The livestock vessels currently operating in the EU were converted from car ferries or cargo ships to livestock carriers at the moment when they should have been scrapped because they were too obsolete to continue. They are ancient vessels, operating under suspicious flags, and are poorly designed and maintained. These vessels pose many risks for the safety of the animals, the crew, and the environment.

Maria Boada-Saña, Veterinarian and Project Manager at AWF

This latest event just adds to a long list of problematic live exports. And Spiridon II is just one of too many old vessels with many deficiencies and unexpected problems arising during the journey. NGOs have repeatedly drawn attention to the underlying problems. Emergencies at sea cannot be solved easily and result in longer transports. If the competent authorities lose responsibility for ships that have left port, any unforeseen incident can have tragic consequences, as the example of Elbeik and Karim Allah shows. There should be a systematic approach to solving the problem instead of makeshift solutions for every single case.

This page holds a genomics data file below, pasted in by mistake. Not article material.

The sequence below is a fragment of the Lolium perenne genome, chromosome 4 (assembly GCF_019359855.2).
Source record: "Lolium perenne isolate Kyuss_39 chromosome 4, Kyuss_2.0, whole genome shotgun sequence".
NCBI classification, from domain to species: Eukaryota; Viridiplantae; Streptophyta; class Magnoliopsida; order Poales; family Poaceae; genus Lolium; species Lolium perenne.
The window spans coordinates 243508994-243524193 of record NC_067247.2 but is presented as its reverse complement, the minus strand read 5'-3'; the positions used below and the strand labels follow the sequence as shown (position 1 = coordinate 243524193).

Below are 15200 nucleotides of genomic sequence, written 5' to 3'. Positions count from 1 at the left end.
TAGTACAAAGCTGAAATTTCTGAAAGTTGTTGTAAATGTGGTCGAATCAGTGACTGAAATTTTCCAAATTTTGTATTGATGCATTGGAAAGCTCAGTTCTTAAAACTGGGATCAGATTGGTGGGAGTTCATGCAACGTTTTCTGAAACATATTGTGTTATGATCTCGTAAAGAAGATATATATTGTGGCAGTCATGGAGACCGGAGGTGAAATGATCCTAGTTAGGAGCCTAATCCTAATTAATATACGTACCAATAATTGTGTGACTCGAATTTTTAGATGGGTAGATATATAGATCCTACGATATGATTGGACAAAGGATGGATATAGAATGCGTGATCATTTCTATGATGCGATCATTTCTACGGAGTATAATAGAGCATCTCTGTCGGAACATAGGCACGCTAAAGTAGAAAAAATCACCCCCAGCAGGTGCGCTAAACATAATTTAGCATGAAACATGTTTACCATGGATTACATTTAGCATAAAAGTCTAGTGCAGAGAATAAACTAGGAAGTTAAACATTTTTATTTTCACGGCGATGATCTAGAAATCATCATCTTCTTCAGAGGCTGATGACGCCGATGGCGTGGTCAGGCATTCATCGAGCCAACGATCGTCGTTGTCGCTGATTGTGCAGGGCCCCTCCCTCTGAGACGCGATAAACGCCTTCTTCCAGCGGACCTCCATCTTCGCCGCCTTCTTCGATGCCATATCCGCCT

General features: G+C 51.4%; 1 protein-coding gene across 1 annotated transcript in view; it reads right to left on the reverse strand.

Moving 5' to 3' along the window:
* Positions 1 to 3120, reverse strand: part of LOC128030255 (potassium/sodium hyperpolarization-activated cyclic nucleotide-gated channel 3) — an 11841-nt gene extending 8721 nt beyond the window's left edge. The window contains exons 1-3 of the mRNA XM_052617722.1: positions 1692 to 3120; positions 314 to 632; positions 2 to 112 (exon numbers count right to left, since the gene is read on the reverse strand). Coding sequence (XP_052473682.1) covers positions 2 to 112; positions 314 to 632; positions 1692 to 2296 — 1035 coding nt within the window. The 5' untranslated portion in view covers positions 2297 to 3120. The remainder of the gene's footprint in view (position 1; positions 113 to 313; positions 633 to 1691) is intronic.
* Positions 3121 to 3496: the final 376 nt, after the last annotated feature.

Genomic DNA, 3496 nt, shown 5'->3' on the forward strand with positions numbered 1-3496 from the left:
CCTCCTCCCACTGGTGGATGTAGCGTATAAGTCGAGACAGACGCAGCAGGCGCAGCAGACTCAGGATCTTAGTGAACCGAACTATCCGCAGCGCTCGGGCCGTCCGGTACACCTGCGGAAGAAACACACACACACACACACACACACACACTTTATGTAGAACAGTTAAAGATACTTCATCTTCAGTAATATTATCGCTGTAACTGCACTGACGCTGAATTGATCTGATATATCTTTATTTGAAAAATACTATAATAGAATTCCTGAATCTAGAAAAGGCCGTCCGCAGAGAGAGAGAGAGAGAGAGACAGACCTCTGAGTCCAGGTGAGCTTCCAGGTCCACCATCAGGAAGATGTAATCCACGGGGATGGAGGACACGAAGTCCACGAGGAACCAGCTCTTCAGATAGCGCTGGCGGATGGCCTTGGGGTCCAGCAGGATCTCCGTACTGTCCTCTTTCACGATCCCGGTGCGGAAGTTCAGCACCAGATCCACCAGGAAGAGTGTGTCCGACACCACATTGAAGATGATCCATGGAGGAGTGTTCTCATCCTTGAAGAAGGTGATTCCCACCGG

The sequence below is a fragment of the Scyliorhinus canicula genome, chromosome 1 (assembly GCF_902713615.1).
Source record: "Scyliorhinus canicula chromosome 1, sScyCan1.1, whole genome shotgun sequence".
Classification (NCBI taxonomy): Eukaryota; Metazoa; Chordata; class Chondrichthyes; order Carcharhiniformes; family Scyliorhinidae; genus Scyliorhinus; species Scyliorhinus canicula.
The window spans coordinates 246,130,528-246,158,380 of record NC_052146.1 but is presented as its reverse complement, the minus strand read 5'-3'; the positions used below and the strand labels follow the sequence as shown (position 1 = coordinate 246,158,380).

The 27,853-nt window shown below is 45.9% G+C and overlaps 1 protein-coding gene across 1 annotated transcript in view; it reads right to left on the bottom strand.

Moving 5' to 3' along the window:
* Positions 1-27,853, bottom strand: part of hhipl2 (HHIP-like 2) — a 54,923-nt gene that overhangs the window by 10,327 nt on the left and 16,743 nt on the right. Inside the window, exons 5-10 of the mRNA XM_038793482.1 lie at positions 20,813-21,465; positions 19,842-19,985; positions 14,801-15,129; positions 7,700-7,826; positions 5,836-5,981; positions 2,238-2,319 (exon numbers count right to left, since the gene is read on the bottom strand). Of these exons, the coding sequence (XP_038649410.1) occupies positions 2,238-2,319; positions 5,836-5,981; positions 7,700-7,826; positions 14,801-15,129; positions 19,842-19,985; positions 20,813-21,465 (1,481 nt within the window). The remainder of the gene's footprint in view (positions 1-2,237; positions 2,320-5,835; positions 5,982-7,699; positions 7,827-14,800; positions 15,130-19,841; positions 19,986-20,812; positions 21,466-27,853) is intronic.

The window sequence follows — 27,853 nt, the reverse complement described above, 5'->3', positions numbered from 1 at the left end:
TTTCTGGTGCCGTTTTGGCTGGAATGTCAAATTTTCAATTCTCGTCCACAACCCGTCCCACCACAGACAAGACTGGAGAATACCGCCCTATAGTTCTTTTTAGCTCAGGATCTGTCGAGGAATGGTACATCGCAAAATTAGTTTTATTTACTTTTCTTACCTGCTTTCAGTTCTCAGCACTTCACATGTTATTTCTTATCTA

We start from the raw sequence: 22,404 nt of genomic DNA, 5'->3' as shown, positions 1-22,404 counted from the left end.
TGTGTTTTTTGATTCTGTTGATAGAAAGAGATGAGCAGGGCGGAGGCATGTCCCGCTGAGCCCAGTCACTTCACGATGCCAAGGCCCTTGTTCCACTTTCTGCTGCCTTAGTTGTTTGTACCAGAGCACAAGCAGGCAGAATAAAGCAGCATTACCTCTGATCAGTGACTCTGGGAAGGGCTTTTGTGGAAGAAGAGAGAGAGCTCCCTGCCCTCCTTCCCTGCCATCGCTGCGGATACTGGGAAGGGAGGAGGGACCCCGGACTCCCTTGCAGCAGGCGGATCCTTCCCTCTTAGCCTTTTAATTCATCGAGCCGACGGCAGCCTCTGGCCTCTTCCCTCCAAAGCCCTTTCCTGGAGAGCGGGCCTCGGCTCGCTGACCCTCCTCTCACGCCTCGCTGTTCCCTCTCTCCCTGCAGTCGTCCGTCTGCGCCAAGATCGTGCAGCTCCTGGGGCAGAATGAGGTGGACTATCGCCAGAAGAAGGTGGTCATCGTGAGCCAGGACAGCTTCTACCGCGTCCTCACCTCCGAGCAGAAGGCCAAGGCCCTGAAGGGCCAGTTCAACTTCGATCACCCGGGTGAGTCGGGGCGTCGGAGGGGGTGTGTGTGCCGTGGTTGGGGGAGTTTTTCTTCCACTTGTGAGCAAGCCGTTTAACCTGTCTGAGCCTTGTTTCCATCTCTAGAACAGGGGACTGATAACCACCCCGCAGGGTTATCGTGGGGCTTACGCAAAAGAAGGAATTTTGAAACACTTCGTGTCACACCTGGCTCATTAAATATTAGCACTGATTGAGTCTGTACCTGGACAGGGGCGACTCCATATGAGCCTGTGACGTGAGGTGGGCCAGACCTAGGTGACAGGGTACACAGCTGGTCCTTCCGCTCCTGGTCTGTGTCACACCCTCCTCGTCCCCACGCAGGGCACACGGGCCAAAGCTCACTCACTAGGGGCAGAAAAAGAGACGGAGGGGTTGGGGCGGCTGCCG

NGOs exposed that during exports by sea, Council Regulation (EC) No 1/2005 on animal transports cannot be complied with. This shows once again that the current legislation and the ruling of the European Court of Justice do not ensure real protection of animals during the entire transport.

Once more, this latest incident reveals the severe flaws of EU’s live animal exports. The horrendous suffering that animals endure during live exports and the all too frequent mechanical problems of the vessels cannot go unnoticed. We urge the EU Commission to take immediate action on this matter. The current revision of the EU’s animal welfare rules presents the perfect opportunity to ban this cruelty once and for all.